After a minute or two the rod that was out came to life, the line was been pulled from the reel and the rod tip was bouncing around in the moonlight. I hit into this fish and instantly knew it was a much bigger fish as the fight was on another level. I was grateful that I didn’t have another rod in the water to worry about, this fish absolutely pulled like a train and wasn’t giving up easily. I grabbed the net and waded out into the water after it, every now and again seeing its scales in the moonlight. I knew it was a common and I knew it was the biggest fish I had ever hooked into, the feeling was indescribable. I was excited, nervous and scared all at the same time, my legs were shaking. As it came up after a long fight, I managed to scoop the net underneath it. I had done it, trying my best not to let out a yelp. I slowly waded back to the bank and got everything ready to see how big she was, as she sat in the sling I was an over excited mess, giggling to myself and buzzing at what I’d just achieved. Whilst at the same time trying to be as quiet as possible so I didn’t alert the rangers of my presence. After the photos were taken and I slipped her back, I just sat there, no rods in the water and in a state of shock. The sense of achievement was unreal, I would say I was the happiest I had been in a long while and that was all down the fishing. The drive home that night was one I shall never forget, I had achieved a goal in my angling and that was to catch a PB carp.
After that session on Reedy it became a tad on-top to say the least. We managed to get a few more sessions in and caught a few more lovely fish but the police presence and nearly been caught by the rangers a few times had put us off.
We then decided to move onto to the river and a few new waters on a ticket we had just obtained, they did not disappoint in the slightest. Going on to catch some amazing Carp and some very impressive Barbel. The biggest I managed was 10lb 10oz after many nights blanking the night the Barbel went in the net was one to remember. The fight was like nothing I’d felt before and is definitely addictive. The power of the river, the challenges that come with it all make for some real exciting fishing and I’ll definitely be doing a lot more fishing for them amazing powerful fish.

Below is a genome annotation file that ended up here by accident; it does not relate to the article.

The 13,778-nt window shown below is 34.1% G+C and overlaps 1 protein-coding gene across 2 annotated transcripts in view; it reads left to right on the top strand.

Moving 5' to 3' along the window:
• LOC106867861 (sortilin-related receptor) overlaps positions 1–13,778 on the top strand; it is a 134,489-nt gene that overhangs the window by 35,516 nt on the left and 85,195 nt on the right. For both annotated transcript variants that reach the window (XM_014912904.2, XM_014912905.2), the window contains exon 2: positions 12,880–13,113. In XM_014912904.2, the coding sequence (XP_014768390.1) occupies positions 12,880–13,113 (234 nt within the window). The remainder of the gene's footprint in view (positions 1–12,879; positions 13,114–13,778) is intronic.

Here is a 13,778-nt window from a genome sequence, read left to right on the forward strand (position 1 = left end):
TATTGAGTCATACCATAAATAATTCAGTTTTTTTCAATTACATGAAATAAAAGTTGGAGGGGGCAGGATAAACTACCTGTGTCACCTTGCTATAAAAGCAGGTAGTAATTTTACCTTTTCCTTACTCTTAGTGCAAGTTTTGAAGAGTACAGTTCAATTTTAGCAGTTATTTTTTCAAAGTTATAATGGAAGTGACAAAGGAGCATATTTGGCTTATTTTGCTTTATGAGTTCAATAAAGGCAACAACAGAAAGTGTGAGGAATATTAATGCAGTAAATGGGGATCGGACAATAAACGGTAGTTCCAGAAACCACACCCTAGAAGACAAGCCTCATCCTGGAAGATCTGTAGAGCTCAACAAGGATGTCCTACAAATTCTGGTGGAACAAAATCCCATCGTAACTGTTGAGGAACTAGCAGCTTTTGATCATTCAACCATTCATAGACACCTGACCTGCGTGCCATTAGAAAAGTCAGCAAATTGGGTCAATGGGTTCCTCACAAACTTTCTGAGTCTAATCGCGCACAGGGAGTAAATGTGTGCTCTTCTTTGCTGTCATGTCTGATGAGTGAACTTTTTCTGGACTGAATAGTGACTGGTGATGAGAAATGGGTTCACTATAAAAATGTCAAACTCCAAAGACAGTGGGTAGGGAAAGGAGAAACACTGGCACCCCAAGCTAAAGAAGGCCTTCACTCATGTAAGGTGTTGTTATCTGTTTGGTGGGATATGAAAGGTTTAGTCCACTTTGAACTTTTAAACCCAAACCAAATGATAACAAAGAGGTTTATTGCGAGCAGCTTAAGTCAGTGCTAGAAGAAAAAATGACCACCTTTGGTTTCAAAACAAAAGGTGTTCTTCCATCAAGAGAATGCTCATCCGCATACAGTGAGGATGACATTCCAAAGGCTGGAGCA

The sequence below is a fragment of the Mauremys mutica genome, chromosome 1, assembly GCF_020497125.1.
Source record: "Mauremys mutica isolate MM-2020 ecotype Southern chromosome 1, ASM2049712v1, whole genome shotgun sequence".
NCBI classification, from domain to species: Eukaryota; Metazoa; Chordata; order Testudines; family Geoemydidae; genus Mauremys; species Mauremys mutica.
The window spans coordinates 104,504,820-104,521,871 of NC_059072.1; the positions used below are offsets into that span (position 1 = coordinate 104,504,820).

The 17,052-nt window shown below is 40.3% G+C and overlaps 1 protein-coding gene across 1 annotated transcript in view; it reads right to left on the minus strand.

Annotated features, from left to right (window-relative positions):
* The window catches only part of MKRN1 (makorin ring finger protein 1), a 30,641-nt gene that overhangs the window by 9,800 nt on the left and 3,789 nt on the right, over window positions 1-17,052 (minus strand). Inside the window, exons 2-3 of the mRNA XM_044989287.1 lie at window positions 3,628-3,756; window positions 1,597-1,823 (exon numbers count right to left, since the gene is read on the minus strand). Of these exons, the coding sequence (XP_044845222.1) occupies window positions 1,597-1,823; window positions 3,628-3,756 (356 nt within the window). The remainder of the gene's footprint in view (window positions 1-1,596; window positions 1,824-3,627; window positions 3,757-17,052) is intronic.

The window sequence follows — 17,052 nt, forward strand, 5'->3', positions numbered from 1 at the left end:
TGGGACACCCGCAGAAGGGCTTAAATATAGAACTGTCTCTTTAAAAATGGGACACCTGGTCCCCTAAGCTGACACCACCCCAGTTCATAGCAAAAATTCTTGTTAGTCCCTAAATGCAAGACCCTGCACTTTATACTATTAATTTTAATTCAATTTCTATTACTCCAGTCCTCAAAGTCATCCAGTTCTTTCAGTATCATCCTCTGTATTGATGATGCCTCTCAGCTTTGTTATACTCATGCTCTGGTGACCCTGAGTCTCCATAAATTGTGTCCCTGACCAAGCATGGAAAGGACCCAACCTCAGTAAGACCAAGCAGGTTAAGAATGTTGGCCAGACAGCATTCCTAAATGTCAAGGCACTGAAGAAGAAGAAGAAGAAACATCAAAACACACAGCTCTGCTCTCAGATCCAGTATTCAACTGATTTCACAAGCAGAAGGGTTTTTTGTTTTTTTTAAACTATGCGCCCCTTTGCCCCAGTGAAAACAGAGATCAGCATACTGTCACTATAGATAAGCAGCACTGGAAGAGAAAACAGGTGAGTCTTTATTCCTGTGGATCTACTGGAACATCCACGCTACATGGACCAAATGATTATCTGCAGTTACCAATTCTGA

The one other part of the year that was near the top of the list was when we took on the mission of the 210 acre res. For sure the biggest water I have ever cast a line into. We managed to catch a common each on the first night and I lost another two fish that morning, due to been cut off by mussels. A tad disappointing to say the least.
More nights were spent on the res but no more fish for me. The year continued and many more missions were undertaken, most of them being with a very good friend of mine that I met threw fishing, Fred Reeve. An all round top guy and brilliant fisherman, big up Fred! I’d also like to give another two lads I’ve met along the way a shout out and that is Phil and Jody, both really good anglers and all round nice guys.
I had many sessions with all three of them throughout 2016, all of which were memorable missions, that’s for sure. I could go on forever about all the adventures I underwent last year and the amazing times we all had, but I’m sure you’re all already bored to death and if you managed to get this far you have done well.
Remember people you need to get out there and try to achieve your goals, tight lines and wet nets. Go out there and achieve the unachievable.
#TeamBeechwood #CarpyWatts #ItsOKNotToPay